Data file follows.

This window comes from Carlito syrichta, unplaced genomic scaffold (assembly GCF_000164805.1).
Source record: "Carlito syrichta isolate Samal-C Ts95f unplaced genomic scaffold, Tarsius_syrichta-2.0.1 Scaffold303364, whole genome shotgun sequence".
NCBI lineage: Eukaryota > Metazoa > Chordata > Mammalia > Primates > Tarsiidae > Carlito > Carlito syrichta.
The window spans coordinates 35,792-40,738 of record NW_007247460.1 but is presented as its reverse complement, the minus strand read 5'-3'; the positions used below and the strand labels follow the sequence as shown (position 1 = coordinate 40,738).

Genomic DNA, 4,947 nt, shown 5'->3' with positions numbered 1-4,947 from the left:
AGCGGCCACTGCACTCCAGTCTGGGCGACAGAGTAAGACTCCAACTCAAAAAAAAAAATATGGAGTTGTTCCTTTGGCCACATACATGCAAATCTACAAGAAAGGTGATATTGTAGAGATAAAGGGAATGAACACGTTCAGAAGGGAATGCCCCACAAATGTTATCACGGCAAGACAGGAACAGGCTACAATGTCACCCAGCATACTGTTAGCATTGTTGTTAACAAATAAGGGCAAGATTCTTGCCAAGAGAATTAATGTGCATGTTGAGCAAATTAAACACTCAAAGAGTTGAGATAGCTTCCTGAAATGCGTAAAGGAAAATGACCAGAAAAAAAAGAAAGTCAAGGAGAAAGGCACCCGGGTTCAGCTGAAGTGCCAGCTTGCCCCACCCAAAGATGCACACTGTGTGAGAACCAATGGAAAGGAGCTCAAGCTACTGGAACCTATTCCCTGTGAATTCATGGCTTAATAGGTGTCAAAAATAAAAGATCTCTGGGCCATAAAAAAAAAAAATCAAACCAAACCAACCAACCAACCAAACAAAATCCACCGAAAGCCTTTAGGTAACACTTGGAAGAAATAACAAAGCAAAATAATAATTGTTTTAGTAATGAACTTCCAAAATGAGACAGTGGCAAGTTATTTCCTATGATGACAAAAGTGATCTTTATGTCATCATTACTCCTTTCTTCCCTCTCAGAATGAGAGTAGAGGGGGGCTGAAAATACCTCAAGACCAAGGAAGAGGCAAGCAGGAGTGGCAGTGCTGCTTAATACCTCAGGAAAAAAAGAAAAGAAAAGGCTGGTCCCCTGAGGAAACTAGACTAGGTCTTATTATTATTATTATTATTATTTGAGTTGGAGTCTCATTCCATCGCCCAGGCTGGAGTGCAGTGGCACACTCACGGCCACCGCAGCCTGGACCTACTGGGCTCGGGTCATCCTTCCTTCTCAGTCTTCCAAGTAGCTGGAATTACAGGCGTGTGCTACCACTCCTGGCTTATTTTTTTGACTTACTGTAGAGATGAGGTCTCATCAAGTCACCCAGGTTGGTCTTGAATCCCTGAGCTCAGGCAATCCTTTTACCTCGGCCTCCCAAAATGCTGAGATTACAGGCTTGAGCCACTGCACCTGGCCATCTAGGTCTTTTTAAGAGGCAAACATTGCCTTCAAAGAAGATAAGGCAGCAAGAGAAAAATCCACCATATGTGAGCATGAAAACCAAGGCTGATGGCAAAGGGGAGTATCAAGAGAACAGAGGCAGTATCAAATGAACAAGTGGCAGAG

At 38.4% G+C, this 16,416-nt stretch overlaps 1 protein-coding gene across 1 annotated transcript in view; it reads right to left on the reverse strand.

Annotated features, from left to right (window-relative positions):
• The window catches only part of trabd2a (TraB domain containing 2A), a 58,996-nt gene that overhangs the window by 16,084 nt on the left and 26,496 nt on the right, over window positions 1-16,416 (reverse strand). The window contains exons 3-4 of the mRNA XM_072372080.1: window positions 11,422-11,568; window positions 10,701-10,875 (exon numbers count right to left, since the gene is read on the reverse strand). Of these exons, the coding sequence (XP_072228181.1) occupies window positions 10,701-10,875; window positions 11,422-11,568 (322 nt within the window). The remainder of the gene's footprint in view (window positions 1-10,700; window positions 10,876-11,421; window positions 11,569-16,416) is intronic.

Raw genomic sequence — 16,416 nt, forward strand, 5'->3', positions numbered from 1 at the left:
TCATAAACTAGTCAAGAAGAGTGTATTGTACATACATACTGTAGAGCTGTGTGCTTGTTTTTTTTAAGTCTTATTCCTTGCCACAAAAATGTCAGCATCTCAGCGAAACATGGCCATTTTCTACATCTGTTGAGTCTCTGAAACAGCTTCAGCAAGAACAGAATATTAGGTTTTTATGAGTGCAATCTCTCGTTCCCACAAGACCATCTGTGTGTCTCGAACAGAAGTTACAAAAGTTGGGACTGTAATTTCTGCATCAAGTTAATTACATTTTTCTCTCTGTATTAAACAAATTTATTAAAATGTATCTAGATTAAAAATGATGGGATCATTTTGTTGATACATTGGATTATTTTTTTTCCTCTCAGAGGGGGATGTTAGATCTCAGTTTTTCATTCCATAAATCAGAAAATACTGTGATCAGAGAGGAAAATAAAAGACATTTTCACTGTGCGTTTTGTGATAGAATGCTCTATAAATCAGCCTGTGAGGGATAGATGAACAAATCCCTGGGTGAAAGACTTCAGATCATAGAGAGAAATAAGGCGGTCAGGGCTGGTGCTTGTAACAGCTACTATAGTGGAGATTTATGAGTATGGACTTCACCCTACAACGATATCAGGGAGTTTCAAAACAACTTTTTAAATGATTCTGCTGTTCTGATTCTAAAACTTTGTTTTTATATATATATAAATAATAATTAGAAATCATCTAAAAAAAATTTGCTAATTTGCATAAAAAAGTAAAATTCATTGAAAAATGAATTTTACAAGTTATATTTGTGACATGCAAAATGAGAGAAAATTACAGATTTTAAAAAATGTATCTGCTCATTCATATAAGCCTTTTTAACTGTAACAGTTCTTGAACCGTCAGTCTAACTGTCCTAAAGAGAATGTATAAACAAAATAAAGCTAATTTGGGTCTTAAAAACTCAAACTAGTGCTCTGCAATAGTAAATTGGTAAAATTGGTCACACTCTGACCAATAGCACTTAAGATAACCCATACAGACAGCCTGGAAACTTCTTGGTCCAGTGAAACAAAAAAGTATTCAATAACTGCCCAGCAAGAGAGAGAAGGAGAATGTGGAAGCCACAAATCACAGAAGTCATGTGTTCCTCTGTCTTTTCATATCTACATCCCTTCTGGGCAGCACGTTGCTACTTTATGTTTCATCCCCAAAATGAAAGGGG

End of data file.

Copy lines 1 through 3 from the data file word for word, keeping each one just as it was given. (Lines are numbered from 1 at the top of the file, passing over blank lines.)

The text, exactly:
This window comes from Carlito syrichta, unplaced genomic scaffold (assembly GCF_000164805.1).
Source record: "Carlito syrichta isolate Samal-C Ts95f unplaced genomic scaffold, Tarsius_syrichta-2.0.1 Scaffold303364, whole genome shotgun sequence".
NCBI lineage: Eukaryota > Metazoa > Chordata > Mammalia > Primates > Tarsiidae > Carlito > Carlito syrichta.